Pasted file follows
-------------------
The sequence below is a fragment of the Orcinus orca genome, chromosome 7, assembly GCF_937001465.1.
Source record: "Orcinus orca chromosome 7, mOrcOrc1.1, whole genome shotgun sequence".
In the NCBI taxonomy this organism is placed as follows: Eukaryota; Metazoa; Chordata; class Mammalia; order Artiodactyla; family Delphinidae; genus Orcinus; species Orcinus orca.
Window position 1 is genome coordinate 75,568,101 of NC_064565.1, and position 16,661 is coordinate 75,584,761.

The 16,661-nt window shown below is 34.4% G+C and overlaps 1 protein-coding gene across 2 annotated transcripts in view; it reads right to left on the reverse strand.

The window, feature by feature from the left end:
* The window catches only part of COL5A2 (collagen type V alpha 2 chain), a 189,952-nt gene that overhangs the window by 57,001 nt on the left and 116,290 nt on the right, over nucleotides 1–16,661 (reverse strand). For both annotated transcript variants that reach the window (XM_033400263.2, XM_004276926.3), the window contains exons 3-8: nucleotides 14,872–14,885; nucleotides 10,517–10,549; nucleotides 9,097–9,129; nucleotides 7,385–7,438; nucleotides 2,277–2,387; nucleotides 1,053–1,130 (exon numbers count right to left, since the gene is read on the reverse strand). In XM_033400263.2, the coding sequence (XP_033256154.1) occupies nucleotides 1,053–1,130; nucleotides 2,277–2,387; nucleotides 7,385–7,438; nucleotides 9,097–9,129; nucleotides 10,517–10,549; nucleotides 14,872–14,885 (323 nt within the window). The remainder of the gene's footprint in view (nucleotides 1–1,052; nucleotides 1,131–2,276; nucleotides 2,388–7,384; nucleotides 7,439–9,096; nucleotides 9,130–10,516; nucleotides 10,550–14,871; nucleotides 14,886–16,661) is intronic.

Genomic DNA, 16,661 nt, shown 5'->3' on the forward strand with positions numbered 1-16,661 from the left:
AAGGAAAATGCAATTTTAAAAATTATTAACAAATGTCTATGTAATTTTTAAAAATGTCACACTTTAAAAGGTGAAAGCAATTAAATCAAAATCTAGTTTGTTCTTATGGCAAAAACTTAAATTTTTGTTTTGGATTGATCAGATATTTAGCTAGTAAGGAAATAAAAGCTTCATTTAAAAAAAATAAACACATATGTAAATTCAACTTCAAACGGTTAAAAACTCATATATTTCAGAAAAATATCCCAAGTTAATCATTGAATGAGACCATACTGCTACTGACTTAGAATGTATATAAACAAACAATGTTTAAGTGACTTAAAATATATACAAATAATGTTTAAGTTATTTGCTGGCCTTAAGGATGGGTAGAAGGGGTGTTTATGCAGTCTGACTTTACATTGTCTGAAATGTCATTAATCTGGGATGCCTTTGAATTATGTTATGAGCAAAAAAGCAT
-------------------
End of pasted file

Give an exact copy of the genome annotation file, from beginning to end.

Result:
The sequence below is a fragment of the Orcinus orca genome, chromosome 7, assembly GCF_937001465.1.
Source record: "Orcinus orca chromosome 7, mOrcOrc1.1, whole genome shotgun sequence".
In the NCBI taxonomy this organism is placed as follows: Eukaryota; Metazoa; Chordata; class Mammalia; order Artiodactyla; family Delphinidae; genus Orcinus; species Orcinus orca.
Window position 1 is genome coordinate 75,568,101 of NC_064565.1, and position 16,661 is coordinate 75,584,761.

The 16,661-nt window shown below is 34.4% G+C and overlaps 1 protein-coding gene across 2 annotated transcripts in view; it reads right to left on the reverse strand.

The window, feature by feature from the left end:
* The window catches only part of COL5A2 (collagen type V alpha 2 chain), a 189,952-nt gene that overhangs the window by 57,001 nt on the left and 116,290 nt on the right, over nucleotides 1–16,661 (reverse strand). For both annotated transcript variants that reach the window (XM_033400263.2, XM_004276926.3), the window contains exons 3-8: nucleotides 14,872–14,885; nucleotides 10,517–10,549; nucleotides 9,097–9,129; nucleotides 7,385–7,438; nucleotides 2,277–2,387; nucleotides 1,053–1,130 (exon numbers count right to left, since the gene is read on the reverse strand). In XM_033400263.2, the coding sequence (XP_033256154.1) occupies nucleotides 1,053–1,130; nucleotides 2,277–2,387; nucleotides 7,385–7,438; nucleotides 9,097–9,129; nucleotides 10,517–10,549; nucleotides 14,872–14,885 (323 nt within the window). The remainder of the gene's footprint in view (nucleotides 1–1,052; nucleotides 1,131–2,276; nucleotides 2,388–7,384; nucleotides 7,439–9,096; nucleotides 9,130–10,516; nucleotides 10,550–14,871; nucleotides 14,886–16,661) is intronic.

Genomic DNA, 16,661 nt, shown 5'->3' on the forward strand with positions numbered 1-16,661 from the left:
AAGGAAAATGCAATTTTAAAAATTATTAACAAATGTCTATGTAATTTTTAAAAATGTCACACTTTAAAAGGTGAAAGCAATTAAATCAAAATCTAGTTTGTTCTTATGGCAAAAACTTAAATTTTTGTTTTGGATTGATCAGATATTTAGCTAGTAAGGAAATAAAAGCTTCATTTAAAAAAAATAAACACATATGTAAATTCAACTTCAAACGGTTAAAAACTCATATATTTCAGAAAAATATCCCAAGTTAATCATTGAATGAGACCATACTGCTACTGACTTAGAATGTATATAAACAAACAATGTTTAAGTGACTTAAAATATATACAAATAATGTTTAAGTTATTTGCTGGCCTTAAGGATGGGTAGAAGGGGTGTTTATGCAGTCTGACTTTACATTGTCTGAAATGTCATTAATCTGGGATGCCTTTGAATTATGTTATGAGCAAAAAAGCAT